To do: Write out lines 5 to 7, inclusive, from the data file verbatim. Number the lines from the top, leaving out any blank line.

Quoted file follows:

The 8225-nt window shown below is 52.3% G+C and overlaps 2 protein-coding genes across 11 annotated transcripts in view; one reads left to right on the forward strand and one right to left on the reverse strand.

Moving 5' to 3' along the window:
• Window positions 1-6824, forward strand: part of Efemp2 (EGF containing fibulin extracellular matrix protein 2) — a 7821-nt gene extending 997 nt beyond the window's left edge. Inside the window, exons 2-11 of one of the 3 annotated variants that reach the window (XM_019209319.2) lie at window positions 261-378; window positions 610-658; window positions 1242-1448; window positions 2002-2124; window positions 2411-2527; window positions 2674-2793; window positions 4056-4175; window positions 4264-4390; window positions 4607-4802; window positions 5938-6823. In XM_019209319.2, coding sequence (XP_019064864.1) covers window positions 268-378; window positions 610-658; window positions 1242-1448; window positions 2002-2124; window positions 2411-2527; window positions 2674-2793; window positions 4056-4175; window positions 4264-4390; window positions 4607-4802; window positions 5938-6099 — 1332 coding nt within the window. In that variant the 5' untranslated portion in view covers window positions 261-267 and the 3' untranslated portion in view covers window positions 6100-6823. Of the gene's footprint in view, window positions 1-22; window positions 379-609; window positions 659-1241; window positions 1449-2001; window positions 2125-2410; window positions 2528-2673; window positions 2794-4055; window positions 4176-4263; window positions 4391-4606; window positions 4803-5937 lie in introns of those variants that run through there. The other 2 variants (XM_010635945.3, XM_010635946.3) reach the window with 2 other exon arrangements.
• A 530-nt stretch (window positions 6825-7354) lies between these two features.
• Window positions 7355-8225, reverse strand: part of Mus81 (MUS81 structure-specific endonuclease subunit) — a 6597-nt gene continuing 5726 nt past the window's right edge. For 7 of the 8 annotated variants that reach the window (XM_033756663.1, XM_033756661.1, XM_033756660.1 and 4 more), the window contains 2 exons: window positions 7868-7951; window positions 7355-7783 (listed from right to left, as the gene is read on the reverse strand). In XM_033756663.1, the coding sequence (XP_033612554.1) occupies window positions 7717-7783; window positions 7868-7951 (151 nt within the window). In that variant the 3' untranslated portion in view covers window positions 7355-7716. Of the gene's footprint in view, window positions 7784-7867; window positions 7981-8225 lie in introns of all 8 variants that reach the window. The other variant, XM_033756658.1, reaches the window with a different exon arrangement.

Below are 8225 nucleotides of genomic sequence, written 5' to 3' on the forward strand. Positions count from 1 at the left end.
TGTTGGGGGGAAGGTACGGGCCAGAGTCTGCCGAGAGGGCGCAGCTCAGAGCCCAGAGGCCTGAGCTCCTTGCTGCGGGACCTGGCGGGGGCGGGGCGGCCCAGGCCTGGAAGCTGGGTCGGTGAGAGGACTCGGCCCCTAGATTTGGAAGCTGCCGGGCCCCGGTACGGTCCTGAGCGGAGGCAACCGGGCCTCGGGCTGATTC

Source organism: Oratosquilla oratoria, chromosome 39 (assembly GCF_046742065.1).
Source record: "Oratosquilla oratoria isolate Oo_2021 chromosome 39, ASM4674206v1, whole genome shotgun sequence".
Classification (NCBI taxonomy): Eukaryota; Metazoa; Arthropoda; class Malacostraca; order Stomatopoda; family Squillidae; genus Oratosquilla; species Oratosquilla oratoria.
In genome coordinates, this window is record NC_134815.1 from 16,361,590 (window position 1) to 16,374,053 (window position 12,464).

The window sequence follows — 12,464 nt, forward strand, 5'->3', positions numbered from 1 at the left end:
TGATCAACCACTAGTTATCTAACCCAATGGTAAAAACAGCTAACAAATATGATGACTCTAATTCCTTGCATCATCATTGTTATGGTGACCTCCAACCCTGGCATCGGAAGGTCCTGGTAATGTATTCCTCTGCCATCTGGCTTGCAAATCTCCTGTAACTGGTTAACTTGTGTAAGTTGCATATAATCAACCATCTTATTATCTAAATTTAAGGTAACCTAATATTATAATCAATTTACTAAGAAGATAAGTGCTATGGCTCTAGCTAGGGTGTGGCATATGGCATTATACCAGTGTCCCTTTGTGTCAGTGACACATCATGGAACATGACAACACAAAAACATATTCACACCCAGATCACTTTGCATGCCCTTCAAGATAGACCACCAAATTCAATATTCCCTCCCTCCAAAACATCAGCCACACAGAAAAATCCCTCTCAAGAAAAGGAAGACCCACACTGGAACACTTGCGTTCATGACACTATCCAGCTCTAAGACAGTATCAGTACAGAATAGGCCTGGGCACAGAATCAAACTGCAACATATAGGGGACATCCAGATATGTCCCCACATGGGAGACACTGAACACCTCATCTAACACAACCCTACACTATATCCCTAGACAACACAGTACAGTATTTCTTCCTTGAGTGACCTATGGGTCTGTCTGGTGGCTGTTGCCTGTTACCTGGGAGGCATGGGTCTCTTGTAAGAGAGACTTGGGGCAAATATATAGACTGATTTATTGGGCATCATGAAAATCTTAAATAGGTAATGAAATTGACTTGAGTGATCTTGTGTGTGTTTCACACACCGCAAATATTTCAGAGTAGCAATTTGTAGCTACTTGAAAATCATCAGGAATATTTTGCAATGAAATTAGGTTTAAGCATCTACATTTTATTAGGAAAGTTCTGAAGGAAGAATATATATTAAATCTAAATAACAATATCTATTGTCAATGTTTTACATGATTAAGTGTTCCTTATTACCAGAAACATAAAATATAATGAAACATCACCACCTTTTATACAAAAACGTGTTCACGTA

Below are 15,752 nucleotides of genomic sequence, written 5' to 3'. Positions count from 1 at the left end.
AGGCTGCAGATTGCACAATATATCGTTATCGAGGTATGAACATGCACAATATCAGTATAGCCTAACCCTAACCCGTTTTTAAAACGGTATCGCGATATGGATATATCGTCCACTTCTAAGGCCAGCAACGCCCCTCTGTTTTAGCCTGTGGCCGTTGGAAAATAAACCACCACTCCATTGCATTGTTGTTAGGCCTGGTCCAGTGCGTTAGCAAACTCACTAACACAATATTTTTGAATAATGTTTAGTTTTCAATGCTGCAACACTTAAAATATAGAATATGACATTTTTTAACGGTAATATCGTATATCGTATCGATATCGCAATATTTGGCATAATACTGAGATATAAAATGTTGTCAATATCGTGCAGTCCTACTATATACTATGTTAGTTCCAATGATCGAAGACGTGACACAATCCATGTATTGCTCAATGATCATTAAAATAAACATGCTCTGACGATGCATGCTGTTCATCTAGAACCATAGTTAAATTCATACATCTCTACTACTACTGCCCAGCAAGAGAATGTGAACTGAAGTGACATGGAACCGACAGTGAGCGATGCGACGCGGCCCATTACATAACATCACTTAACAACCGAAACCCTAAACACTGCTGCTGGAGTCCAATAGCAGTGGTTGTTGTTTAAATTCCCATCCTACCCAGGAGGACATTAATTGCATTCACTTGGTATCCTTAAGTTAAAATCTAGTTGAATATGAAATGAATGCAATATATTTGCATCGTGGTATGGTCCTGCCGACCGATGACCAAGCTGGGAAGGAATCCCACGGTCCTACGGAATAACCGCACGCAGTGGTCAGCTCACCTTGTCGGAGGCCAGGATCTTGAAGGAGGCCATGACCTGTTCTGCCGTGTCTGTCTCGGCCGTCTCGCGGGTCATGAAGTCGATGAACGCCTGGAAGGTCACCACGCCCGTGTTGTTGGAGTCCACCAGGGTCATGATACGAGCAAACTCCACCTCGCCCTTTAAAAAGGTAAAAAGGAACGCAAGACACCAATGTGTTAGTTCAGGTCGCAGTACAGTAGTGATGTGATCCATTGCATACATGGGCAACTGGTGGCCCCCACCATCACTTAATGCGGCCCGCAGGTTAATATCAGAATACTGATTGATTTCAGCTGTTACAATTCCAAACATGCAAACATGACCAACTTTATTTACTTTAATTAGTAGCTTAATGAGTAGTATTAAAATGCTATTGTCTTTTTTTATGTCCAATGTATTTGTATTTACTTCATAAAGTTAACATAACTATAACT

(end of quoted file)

• Window positions 7355-8225, reverse strand: part of Mus81 (MUS81 structure-specific endonuclease subunit) — a 6597-nt gene continuing 5726 nt past the window's right edge. For 7 of the 8 annotated variants that reach the window (XM_033756663.1, XM_033756661.1, XM_033756660.1 and 4 more), the window contains 2 exons: window positions 7868-7951; window positions 7355-7783 (listed from right to left, as the gene is read on the reverse strand). In XM_033756663.1, the coding sequence (XP_033612554.1) occupies window positions 7717-7783; window positions 7868-7951 (151 nt within the window). In that variant the 3' untranslated portion in view covers window positions 7355-7716. Of the gene's footprint in view, window positions 7784-7867; window positions 7981-8225 lie in introns of all 8 variants that reach the window. The other variant, XM_033756658.1, reaches the window with a different exon arrangement.

Below are 8225 nucleotides of genomic sequence, written 5' to 3' on the forward strand. Positions count from 1 at the left end.
TGTTGGGGGGAAGGTACGGGCCAGAGTCTGCCGAGAGGGCGCAGCTCAGAGCCCAGAGGCCTGAGCTCCTTGCTGCGGGACCTGGCGGGGGCGGGGCGGCCCAGGCCTGGAAGCTGGGTCGGTGAGAGGACTCGGCCCCTAGATTTGGAAGCTGCCGGGCCCCGGTACGGTCCTGAGCGGAGGCAACCGGGCCTCGGGCTGATTC